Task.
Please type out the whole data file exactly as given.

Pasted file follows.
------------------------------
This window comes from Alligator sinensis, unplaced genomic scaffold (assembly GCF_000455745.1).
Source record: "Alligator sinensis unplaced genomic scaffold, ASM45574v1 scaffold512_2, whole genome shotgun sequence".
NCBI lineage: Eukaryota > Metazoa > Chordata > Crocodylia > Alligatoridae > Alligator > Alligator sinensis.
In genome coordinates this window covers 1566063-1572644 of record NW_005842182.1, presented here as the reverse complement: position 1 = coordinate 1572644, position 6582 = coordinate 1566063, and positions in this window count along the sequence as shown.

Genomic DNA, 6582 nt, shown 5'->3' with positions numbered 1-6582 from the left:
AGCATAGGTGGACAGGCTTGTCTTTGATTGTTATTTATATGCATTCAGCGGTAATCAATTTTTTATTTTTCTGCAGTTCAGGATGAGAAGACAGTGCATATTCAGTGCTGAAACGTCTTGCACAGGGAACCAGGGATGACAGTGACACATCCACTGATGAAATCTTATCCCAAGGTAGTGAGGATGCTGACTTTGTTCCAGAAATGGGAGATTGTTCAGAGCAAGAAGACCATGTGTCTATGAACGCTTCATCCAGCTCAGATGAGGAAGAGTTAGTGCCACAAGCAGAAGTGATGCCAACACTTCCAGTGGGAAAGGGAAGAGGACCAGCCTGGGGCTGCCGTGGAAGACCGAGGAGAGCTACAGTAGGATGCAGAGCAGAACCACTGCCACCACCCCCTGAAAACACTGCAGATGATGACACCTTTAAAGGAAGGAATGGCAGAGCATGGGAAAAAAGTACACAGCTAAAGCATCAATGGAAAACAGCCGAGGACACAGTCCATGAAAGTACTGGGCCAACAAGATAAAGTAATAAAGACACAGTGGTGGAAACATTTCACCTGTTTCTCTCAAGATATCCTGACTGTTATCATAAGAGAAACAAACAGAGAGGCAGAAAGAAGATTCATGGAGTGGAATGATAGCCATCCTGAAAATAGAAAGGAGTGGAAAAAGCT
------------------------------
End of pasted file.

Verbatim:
This window comes from Alligator sinensis, unplaced genomic scaffold (assembly GCF_000455745.1).
Source record: "Alligator sinensis unplaced genomic scaffold, ASM45574v1 scaffold512_2, whole genome shotgun sequence".
NCBI lineage: Eukaryota > Metazoa > Chordata > Crocodylia > Alligatoridae > Alligator > Alligator sinensis.
In genome coordinates this window covers 1566063-1572644 of record NW_005842182.1, presented here as the reverse complement: position 1 = coordinate 1572644, position 6582 = coordinate 1566063, and positions in this window count along the sequence as shown.

Genomic DNA, 6582 nt, shown 5'->3' with positions numbered 1-6582 from the left:
AGCATAGGTGGACAGGCTTGTCTTTGATTGTTATTTATATGCATTCAGCGGTAATCAATTTTTTATTTTTCTGCAGTTCAGGATGAGAAGACAGTGCATATTCAGTGCTGAAACGTCTTGCACAGGGAACCAGGGATGACAGTGACACATCCACTGATGAAATCTTATCCCAAGGTAGTGAGGATGCTGACTTTGTTCCAGAAATGGGAGATTGTTCAGAGCAAGAAGACCATGTGTCTATGAACGCTTCATCCAGCTCAGATGAGGAAGAGTTAGTGCCACAAGCAGAAGTGATGCCAACACTTCCAGTGGGAAAGGGAAGAGGACCAGCCTGGGGCTGCCGTGGAAGACCGAGGAGAGCTACAGTAGGATGCAGAGCAGAACCACTGCCACCACCCCCTGAAAACACTGCAGATGATGACACCTTTAAAGGAAGGAATGGCAGAGCATGGGAAAAAAGTACACAGCTAAAGCATCAATGGAAAACAGCCGAGGACACAGTCCATGAAAGTACTGGGCCAACAAGATAAAGTAATAAAGACACAGTGGTGGAAACATTTCACCTGTTTCTCTCAAGATATCCTGACTGTTATCATAAGAGAAACAAACAGAGAGGCAGAAAGAAGATTCATGGAGTGGAATGATAGCCATCCTGAAAATAGAAAGGAGTGGAAAAAGCT